Imagine your boss buys you as much pizza as you can eat every day. Or, you have to buy your own pizza. Under which situation are you going to eat more pizza? Correct – when your boss is buying it.
Works the same with health care. If your employer is buying your health insurance it feels like free to you. In fact it isn't – your employer is reducing your pay by exactly as much as s/he is paying for your health insurance – but all of us, including me, feel like its free, even when our brains know it isn't.
And, since it's free, we take as much of it as we can. Give me a supreme deluxe meatlover's with extra anchovies – it's free to me. Take a bite out of the pizza, thus ruining it for the next guy, and don't bother to finish. It was free anyway, so I didn't waste any (of my own) money when I did it.
This occurred when people still didn't really need health insurance. We only need insurance against expenses we can't afford to pay out of pocket. Or don't want to pay out of pocket. Obviously it costs more to buy health insurance than it costs to just pay the doctor directly – insurance companies don't work for free. But as technological progress marches on, the possibility of receiving a big health care bill becomes greater.
Suddenly you want insurance, because you don't want to take the chance of getting a big bill (heart transplant anyone?) and either not having enough money, or having to sell your house, your wife and your children in order to pay it. With technological progress, health insurance makes sense for most of us (not Bill Gates, although I can't convince my sister of that, who pretty much refuses to believe Bill Gates doesn't need to worry about paying his heart transplant bill – maybe it's the extra six zeros on his paycheck that confuse her).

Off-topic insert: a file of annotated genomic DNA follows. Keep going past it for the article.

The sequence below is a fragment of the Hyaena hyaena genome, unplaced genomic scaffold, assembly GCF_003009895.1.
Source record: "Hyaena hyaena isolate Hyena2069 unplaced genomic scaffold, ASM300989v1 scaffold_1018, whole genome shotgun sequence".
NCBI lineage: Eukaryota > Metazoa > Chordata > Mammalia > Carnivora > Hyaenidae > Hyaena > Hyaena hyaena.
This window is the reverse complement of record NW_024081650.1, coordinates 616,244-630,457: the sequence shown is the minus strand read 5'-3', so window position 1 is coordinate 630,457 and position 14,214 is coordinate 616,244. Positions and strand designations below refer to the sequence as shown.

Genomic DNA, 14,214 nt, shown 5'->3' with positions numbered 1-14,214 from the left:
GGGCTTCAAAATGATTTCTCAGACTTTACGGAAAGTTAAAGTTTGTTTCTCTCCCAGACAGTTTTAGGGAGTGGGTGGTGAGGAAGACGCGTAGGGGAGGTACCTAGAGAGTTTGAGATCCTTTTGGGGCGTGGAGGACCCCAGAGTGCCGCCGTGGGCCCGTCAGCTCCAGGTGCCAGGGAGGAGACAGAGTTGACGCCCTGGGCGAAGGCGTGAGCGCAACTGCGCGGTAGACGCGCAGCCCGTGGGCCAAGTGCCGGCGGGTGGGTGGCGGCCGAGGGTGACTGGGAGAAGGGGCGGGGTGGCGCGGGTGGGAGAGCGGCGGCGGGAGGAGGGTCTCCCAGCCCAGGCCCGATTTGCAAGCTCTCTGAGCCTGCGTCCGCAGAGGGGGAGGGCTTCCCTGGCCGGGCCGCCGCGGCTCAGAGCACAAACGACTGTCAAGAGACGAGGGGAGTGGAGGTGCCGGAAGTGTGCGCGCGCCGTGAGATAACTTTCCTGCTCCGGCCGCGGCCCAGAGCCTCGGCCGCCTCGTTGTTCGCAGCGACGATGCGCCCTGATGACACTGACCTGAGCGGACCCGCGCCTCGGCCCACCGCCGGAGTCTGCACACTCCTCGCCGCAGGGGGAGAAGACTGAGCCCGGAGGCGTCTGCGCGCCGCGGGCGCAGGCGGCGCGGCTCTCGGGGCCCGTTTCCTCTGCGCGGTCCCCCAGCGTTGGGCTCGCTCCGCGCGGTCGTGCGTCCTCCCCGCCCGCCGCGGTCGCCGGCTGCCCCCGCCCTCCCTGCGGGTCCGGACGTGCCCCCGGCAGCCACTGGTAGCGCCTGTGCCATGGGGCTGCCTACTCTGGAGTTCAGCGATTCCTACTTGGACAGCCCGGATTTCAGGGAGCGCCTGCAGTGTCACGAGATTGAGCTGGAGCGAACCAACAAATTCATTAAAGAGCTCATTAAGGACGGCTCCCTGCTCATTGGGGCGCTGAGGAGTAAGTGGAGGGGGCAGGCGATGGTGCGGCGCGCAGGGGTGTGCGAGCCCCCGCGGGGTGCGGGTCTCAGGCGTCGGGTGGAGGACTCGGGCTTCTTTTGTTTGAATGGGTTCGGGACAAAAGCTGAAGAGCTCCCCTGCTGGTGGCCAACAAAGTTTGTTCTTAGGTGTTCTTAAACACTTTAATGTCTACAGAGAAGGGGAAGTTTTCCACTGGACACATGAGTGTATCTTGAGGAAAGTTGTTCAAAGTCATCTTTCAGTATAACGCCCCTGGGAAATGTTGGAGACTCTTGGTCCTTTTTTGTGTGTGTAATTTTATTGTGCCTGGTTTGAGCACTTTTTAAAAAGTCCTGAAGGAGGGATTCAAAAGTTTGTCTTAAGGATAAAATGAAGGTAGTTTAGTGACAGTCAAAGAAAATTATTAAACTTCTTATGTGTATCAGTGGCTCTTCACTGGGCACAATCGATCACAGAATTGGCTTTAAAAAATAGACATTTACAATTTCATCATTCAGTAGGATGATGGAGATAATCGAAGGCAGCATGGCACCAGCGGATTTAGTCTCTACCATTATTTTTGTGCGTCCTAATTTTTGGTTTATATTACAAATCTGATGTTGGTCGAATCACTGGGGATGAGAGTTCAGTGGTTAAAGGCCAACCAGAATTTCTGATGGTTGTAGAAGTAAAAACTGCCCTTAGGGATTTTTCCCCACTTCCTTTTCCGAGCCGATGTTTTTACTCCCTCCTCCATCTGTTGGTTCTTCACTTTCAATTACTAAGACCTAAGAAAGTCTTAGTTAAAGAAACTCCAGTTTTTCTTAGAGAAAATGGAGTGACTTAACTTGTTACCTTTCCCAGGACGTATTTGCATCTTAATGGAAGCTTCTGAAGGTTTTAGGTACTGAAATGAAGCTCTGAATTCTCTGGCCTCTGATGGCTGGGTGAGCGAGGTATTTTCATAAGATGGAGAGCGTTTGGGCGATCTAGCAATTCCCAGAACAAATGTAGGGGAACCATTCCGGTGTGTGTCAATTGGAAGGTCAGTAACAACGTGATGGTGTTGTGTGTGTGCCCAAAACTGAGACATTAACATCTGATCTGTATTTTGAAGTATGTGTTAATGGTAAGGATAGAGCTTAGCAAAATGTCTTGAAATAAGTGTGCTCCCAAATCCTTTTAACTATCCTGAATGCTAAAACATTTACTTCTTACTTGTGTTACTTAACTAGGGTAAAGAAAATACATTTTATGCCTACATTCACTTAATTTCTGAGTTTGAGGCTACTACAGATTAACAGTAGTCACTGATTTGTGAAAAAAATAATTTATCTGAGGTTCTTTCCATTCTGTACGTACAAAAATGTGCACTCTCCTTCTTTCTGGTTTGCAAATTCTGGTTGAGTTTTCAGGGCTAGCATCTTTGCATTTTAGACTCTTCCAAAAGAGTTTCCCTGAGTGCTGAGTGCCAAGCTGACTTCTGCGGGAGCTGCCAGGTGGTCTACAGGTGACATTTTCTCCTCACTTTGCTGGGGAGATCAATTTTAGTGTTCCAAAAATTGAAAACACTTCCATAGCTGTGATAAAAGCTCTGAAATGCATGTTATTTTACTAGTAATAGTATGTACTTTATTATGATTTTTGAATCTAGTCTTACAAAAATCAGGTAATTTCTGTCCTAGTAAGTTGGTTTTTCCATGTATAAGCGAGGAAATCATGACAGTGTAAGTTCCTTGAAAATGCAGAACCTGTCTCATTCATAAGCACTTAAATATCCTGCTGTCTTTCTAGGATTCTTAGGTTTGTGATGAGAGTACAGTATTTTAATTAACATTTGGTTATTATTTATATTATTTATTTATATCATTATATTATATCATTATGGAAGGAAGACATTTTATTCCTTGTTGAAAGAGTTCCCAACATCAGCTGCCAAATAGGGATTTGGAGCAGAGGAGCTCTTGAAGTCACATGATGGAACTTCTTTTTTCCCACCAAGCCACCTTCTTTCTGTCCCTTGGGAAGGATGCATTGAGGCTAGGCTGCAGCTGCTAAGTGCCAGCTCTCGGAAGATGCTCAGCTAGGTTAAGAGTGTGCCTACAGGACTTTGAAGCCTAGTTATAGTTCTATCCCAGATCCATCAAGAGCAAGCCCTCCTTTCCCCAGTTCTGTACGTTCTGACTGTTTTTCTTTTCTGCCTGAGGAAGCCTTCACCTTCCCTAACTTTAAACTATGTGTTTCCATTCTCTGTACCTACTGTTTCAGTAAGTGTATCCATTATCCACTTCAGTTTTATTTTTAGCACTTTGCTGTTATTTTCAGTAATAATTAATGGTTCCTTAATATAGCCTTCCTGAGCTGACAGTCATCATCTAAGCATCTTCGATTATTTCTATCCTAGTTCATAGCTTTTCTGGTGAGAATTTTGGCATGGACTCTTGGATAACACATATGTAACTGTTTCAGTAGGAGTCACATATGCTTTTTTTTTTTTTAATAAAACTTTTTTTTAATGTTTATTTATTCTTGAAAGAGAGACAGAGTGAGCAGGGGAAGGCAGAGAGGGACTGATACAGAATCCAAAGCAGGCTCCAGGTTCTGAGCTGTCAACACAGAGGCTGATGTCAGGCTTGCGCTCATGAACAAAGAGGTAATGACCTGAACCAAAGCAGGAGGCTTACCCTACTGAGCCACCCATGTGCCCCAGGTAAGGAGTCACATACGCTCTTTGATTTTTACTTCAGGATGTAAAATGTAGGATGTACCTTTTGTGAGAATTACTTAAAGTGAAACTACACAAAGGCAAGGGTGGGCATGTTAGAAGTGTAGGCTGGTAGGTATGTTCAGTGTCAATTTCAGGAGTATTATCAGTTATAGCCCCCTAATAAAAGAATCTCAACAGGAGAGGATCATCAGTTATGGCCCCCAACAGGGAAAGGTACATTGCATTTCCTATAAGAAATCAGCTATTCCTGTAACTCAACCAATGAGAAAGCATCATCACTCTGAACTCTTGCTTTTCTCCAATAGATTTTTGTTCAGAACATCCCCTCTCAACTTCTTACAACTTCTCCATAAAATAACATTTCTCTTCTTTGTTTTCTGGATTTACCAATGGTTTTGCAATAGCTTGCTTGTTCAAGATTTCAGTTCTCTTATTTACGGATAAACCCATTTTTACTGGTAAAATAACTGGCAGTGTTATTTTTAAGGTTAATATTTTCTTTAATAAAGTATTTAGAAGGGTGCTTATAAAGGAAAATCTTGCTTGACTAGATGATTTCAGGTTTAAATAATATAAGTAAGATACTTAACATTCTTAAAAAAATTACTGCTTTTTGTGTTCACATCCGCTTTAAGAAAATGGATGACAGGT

Enter Medicare. Free health insurance for everyone 65 or over. Who wouldn't want that? And we got it. From the same guy who gave us the Vietnam War and the War on Poverty, by the way, both of which we lost. Care for a trifecta? Thanks a hundred trillion, LBJ.
It's not clear to me why anyone would want a medicare program. Insurance for everyone over 65 paid for by every worker under 65? When I think about this I think of Nancy Reagan. She needs my kids to pay for her health insurance? Are you sure?
It obviously creates a huge disruption in the marketplace. What insurance provider can compete with free? Now Nancy Reagan is actually forced to use Medicare, because there is no more private market.
And my neighbor comes home with a smaller paycheck because he's paying for Nancy Reagan's health insurance. His kids have to skip breakfast. An income redistribution from the poor to the rich.
But things get worse. There's an important ratio that's changing. That's the ratio between the check writers, and the check cashers. Between my neighbors and Nancy. You see the more neighbors I have, the less each of them has to pay to keep Nancy healthy. And the fewer of them there are, the more each of them has to pay. Or you can think of it this way – the more Nancys there are, the more my neighbors have to pay. And the fewer Nancy's there are, the less the neighbors pay.